Authors on Friedreich’s Ataxia – Claudia Parada Ramos
by Michell Spoden
Translated by Ester Romero Smith
This interview is part of literacy project with Authors on Friedreich’s Ataxia series, and my interviewee today is 38-year- old Claudia Parada Ramos from Mexico.
Michell: Claudia, please tell our readers a little about you.
Claudia: I studied Biochemical Engineering. Currently I don’t have a paid job, but I always have things to do. Sometimes I teach math; sometimes I write; sometimes I just do small common household chores; and sometimes I simply live without getting down.
Michell: Please let our viewers know about this recent project and how you decided to join it?
Claudia: Personally, I thought that this project was a magnificent work with extremely important goals to seek significant positive results.
One of our primary aims of this project, with its sales, is to raise funds for scientific research to find a cure for Friedreich’s Ataxia, or that helps to stop the progression.
Yes, and why not, as a tool to provide information about Friedreich’s Ataxia—share knowledge in a fun way that captures the emotions and the attention of people, raising awareness on this matter.
I decided to participate in this project because it was a noble proposal and because, when it is possible, I like working with most of the calls being proposed or presented under the framework of BabelFAmily and that support Friedreich’s Ataxia
Michell: There is something common among of the writers for this project. What is it?
Claudia: Most of the authors of this literary project suffer from FA or have a close family connection or friendship with someone that has it. Friedreich’s Ataxia is a neurological disease, neuromuscular, genetic, hereditary, progressive, highly disabling, which so far has no cure. It is a neurological syndrome that presents a wide range of symptoms, but not all patients have all of symptoms following the same pattern, or even the same symptom at the same level as another may have.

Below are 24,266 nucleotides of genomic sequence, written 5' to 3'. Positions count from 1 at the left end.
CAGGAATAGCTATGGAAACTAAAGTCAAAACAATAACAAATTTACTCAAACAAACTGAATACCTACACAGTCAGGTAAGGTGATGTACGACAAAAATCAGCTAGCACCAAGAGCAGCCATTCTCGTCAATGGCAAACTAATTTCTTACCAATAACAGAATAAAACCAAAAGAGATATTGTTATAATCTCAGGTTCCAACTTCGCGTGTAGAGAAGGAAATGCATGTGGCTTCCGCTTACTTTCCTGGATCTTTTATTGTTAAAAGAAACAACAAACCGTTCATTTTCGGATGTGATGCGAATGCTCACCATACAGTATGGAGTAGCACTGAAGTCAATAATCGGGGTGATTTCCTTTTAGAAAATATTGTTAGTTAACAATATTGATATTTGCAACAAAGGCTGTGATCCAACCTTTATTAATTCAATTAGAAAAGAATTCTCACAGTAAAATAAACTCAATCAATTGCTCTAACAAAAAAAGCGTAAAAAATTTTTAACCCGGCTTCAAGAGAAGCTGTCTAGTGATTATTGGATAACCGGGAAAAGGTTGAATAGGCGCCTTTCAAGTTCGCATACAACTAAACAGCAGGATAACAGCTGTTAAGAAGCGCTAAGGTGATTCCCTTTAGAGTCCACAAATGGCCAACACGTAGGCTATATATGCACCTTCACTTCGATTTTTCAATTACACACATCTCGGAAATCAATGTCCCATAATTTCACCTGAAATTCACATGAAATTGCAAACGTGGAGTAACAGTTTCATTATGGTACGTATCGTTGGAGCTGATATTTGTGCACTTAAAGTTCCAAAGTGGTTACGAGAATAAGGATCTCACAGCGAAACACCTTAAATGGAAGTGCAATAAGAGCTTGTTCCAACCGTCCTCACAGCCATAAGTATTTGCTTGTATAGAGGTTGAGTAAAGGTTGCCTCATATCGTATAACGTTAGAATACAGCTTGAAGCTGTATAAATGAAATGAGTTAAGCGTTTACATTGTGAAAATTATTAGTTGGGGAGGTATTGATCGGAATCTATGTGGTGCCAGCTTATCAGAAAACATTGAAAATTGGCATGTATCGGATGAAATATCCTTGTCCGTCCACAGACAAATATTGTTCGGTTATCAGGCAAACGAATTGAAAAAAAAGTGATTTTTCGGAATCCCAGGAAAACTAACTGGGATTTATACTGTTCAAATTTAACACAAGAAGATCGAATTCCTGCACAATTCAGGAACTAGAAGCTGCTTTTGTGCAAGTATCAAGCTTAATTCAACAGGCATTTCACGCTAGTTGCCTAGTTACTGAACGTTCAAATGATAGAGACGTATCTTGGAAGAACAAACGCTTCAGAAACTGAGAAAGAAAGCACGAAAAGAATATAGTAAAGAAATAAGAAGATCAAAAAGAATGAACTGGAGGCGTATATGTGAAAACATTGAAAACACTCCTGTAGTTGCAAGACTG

It is called a “rare disease” or of low prevalence. A cure somewhere? Until now there is no cure but research is ongoing to find it. There are or have been several biomedical attempts to find a medication, but up to now, there is only some relief of some symptoms and possible maintenance. To date, it is hoped to find that desired cure through gene therapy, and therefore the importance of raising funds for medical research.
Michell: Your group has decided to translate this book into different languages. Please tell us more about thist aspect of the project.
Claudia: We have the fantastic representation and support from BabelFAmily Association, which has a great team of translators who carry out their translation work as volunteers.
Friedreich’s Ataxia is a disease existing in countries around the world with different languages. One of the goals that is characteristic of BabelFAmily is its multilingual mission. Ataxia has neither languages nor borders.
Michell: Do you think this project will lead to other extraordinary events in the future?
Claudia: I think so and I hope so too
Michell: Outside of raising money for the book, what other humanitarian efforts have those from the group participated in?